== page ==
One of the letters I remember writing the most was to a close family friend with a terminal illness. I lived far away and didn’t feel able to have an awkward phone conversation as I just didn’t know what to say. So, I picked up my pen and wrote.


This letter allowed me to express, in exactly the way I wanted, my compassion and sadness. It allowed me to tell her how important she was to me, to share memories from our past and include jokes that I knew would make her smile. All of these would be things I would struggle to do in conversation.


She died almost ten years ago, but I still remember the first time I saw her after writing the letter. Holding it in her hand she told me how much she had loved it and laughed at it. This broke the ice for both of us and allowed the rest of the time I saw her to be more relaxed.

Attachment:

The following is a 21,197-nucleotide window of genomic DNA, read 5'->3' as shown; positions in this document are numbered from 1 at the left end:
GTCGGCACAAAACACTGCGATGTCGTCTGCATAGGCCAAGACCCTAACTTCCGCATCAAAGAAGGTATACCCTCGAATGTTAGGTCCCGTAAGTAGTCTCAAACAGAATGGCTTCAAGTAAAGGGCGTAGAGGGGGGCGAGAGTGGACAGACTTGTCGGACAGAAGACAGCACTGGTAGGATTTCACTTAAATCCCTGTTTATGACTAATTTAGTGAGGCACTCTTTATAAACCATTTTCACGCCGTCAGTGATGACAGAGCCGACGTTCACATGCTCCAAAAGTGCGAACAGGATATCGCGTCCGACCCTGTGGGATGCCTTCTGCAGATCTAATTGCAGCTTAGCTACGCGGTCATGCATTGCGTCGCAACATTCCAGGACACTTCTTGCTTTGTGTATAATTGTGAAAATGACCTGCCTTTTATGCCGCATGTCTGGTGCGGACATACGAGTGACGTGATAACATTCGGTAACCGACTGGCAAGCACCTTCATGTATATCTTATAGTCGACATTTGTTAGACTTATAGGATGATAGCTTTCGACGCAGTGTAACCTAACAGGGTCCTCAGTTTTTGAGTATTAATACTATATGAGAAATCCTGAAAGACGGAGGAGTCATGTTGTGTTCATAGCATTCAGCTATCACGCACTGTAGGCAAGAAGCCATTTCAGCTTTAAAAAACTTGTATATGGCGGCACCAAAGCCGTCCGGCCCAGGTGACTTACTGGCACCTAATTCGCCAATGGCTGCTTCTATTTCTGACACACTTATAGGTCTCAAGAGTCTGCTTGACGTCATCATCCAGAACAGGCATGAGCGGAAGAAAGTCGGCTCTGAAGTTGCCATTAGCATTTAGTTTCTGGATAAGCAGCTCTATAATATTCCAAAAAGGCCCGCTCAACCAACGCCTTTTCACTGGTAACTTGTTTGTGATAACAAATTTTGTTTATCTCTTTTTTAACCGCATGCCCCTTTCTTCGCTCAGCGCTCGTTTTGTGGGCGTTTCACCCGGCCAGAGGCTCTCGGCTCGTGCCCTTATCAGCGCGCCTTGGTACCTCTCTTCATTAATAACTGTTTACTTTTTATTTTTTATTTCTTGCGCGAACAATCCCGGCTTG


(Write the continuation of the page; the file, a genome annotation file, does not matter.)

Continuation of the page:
Letters don’t always have to be initiated by sombre occasions. My own fiancée was wooed by letters I wrote to her telling a story of the love between a fictional soldier lost at sea and his girlfriend back home.


‘Bonjour, bonjour – ‘allo ‘allo’

Now, no child’s life was complete without the customary overseas pen-pal. You remember the one, Enrique from Malaga, you knew the name of his dog – he knew your hobbies were roller-skating and going to the cinema. I can remember being assigned my pen-pal and getting the first letters. That excitement lives on.


Literally, in fact. There are still pen-pals out there, in adulthood, waiting to hear about your favourite colour and what your parents’ jobs are.